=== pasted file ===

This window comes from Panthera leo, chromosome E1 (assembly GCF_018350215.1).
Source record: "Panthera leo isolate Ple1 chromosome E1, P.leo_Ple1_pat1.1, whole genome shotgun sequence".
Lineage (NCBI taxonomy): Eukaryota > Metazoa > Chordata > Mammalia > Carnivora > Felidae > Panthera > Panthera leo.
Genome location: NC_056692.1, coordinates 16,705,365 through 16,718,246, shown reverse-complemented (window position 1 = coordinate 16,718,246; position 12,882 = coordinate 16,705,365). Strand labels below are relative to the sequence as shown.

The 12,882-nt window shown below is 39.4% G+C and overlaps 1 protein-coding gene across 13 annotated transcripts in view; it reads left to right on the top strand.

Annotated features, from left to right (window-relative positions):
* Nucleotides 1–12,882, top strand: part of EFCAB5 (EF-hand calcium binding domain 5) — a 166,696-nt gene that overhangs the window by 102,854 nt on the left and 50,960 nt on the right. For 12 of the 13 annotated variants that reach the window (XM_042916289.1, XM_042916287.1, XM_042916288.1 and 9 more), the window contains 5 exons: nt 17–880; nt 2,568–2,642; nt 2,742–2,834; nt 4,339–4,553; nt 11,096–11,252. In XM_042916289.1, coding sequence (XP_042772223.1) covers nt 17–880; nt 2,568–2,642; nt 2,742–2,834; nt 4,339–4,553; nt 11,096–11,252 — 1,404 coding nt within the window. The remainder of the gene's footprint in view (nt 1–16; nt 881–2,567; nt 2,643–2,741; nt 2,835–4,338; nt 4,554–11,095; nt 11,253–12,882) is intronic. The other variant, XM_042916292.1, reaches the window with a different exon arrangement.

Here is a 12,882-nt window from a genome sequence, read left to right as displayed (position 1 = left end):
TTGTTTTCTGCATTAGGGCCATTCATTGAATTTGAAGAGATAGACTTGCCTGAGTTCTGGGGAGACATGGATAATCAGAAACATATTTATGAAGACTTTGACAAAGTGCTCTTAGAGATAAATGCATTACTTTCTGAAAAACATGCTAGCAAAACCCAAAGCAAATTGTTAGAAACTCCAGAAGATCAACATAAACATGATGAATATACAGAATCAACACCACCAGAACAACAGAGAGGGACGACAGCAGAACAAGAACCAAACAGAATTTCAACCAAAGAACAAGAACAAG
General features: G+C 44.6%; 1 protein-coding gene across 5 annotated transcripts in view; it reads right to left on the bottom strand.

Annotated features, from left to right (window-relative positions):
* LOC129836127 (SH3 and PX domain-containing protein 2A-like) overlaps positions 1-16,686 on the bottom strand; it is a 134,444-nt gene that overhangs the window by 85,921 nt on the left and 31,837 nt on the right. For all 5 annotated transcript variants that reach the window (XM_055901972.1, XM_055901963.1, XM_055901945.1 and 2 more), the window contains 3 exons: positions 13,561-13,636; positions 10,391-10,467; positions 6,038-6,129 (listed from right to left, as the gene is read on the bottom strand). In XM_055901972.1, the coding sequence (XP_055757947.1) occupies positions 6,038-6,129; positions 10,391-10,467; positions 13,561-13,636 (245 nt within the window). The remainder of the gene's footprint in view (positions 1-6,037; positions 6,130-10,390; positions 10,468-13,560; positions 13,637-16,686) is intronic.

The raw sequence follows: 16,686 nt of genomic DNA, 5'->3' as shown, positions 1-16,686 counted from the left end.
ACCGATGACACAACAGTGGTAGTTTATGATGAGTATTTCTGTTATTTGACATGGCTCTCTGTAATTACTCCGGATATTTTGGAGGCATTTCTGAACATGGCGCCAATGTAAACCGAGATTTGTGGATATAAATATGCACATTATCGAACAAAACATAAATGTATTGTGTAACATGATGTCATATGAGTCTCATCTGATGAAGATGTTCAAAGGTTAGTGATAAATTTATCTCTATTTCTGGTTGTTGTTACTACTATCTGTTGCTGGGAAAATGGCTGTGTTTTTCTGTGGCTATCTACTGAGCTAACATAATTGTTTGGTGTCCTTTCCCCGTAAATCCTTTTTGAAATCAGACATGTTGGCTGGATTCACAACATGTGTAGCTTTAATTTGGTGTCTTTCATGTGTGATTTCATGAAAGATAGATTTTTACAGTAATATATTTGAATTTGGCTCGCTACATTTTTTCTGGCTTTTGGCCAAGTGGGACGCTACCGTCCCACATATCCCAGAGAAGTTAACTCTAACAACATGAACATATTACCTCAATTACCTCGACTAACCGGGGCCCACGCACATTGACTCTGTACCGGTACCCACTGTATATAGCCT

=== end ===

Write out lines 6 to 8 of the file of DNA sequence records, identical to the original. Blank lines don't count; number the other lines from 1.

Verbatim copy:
Annotated features, from left to right (window-relative positions):
* Nucleotides 1–12,882, top strand: part of EFCAB5 (EF-hand calcium binding domain 5) — a 166,696-nt gene that overhangs the window by 102,854 nt on the left and 50,960 nt on the right. For 12 of the 13 annotated variants that reach the window (XM_042916289.1, XM_042916287.1, XM_042916288.1 and 9 more), the window contains 5 exons: nt 17–880; nt 2,568–2,642; nt 2,742–2,834; nt 4,339–4,553; nt 11,096–11,252. In XM_042916289.1, coding sequence (XP_042772223.1) covers nt 17–880; nt 2,568–2,642; nt 2,742–2,834; nt 4,339–4,553; nt 11,096–11,252 — 1,404 coding nt within the window. The remainder of the gene's footprint in view (nt 1–16; nt 881–2,567; nt 2,643–2,741; nt 2,835–4,338; nt 4,554–11,095; nt 11,253–12,882) is intronic. The other variant, XM_042916292.1, reaches the window with a different exon arrangement.

Here is a 12,882-nt window from a genome sequence, read left to right as displayed (position 1 = left end):